Wednesday, December 21, 2011

Tricking OCD

Probably all of us with OCD have some tricks that we pull out and perform to deal with the obsessive thoughts and compulsive actions.
I thought I would share one of mine.
I’ve been doing this one for many years. When I can remember to use it in the midst of an OCD episode, and when I fully engage in it, it helps me a great deal.
First, let me tell you about a woman I work with.
Her position in the office requires her to answer the phone a lot. She has been with the paper for years, so I guess she has heard everything.
When she answers a call and she’s really busy, especially if it’s a layout day, she sometimes will tell the caller something along the lines of, everyone is busy today. Can you call back tomorrow?
When she hangs up, she’ll say, I don’t have time for this today.
All of us in the office know this isn’t the best customer service, but apparently she does it in such a way that most callers go along with her.
Her method of turning away a caller with a non-urgent request is similar to how I respond to certain OCD intrusions.
It helps when I’m facing uncertainty like the following:
  • Did I turn off the light in the closet?
  • Is the water faucet properly turned off?
  • Did I pick up every piece of lint I could find on the floor?
  • Did I wipe every bit of stickiness from the kitchen counter?
  • Did I rinse all the soap off the dish I just washed so the next person who eats from it won’t get diarrhea from the soap residue?
  • Variations on the above.
When I know in my non-OCD thoughts that I have done everything I can to make sure I’ve done what I needed to do, I tell myself, OK, I can see the light is off/I’ve rinsed the dish repeatedly/etc. I’ve done my best. I can’t know anything for certain.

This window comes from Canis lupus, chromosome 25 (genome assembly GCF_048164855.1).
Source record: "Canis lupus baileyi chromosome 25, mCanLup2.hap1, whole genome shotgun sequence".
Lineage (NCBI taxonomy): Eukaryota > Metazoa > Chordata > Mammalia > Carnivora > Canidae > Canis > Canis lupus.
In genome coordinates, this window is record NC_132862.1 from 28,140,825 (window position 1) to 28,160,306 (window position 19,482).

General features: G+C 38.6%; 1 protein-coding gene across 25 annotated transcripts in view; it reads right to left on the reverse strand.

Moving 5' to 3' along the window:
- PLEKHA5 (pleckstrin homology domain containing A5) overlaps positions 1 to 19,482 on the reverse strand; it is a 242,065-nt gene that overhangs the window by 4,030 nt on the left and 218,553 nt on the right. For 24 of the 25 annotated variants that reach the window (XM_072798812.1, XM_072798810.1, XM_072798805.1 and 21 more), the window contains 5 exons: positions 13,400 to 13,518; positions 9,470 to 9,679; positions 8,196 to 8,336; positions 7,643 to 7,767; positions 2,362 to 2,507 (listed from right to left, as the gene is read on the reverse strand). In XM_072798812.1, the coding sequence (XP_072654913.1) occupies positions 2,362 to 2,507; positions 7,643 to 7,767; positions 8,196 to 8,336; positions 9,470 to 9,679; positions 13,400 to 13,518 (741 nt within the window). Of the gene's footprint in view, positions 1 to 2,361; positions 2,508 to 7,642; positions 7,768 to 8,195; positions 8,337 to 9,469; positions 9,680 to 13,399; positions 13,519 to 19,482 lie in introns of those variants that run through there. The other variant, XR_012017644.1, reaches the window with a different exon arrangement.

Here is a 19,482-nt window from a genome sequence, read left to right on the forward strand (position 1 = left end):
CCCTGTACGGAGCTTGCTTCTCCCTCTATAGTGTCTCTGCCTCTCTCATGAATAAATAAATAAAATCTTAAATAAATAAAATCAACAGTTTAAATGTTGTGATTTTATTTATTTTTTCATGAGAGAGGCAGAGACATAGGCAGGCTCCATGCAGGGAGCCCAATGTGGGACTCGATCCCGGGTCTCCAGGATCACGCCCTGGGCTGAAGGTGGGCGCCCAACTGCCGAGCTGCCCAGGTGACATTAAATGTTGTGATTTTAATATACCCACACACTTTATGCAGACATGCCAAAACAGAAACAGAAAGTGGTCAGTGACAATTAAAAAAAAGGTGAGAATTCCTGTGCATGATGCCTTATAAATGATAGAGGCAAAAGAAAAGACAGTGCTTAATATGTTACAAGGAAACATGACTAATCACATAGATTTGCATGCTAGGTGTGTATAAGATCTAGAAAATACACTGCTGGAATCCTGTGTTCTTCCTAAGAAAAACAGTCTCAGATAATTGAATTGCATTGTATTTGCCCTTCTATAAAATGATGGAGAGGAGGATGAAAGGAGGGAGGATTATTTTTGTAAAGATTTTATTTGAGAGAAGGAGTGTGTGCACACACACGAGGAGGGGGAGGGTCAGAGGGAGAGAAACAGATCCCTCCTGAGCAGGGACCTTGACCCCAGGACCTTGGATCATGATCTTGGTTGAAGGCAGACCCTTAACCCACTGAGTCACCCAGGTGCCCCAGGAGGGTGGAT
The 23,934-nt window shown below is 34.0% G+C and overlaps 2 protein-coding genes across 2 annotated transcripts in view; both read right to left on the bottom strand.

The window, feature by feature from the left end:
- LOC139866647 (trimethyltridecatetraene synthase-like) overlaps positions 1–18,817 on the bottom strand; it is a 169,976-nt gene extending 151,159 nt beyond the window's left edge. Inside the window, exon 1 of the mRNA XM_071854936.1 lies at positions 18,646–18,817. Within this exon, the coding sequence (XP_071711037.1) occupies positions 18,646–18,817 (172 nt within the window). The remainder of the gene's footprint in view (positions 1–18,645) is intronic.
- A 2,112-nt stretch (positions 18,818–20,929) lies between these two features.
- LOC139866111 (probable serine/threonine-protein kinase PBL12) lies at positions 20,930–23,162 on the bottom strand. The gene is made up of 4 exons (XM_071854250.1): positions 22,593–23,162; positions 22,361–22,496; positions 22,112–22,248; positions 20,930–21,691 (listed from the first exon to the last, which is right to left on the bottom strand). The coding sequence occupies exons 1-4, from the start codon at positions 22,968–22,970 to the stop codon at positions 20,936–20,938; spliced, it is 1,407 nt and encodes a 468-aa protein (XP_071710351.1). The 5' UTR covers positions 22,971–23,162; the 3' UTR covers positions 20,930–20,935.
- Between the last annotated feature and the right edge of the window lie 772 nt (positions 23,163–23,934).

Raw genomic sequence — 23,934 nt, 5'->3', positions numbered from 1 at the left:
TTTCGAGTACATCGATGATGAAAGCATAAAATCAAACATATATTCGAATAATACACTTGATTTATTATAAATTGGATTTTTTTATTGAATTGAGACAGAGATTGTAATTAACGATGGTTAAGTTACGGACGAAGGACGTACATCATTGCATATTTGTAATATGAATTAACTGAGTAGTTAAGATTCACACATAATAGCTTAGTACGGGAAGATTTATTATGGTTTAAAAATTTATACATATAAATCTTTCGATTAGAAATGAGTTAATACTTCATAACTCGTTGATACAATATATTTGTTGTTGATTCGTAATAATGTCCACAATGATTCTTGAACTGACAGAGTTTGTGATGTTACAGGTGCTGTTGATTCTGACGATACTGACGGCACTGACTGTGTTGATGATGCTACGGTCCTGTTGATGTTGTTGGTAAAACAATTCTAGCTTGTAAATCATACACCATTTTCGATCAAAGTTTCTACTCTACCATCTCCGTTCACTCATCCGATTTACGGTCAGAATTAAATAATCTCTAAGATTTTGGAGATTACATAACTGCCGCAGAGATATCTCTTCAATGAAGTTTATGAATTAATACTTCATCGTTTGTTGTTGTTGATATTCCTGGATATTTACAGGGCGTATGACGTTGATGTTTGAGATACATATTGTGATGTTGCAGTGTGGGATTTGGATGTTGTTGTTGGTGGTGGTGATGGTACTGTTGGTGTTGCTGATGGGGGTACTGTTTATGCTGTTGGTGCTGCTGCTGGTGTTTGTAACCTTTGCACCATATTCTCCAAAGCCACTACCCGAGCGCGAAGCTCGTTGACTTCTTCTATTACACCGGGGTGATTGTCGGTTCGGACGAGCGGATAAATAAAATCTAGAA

Then I force myself to walk out of the room, or out of the house, whatever, to go on with my day.
It’s hard. I feel such anxiety that I believe I won’t be able to forget it, that I won’t be able to focus on anything else.
But I keep moving physically away from the scene of the OCD episode.
Many times I realize later that I’ve gotten busy with other thoughts and actions and moved past the obsession.
It probably helps that I’ve been hearing from OCD for most of my life and can recognize it pretty easily.
Please understand. I do this when I know I have done my absolute best to make sure things are safe. I realize that it is the OCD driving my uncertainty, and I basically tell the OCD, not now. I’ll deal with you later.
Or maybe, I don’t have time for you today, OCD. Can you call back tomorrow?

5 comments:

  1. That's a great suggestion. I've tried that with rumination and I'm trying it again this week. But WOW - does it make me anxious to tell myself "I'm not going to think about this now or try and figure out the answer".

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  2. I know, it's scary, isn't it? And I can't say I'm always successful. Good luck to you!

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  3. Totally borrowing this, as best I can. Sometimes I wish I could walk away from my brain.

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  4. Me too. Believe me, me too. Good luck!

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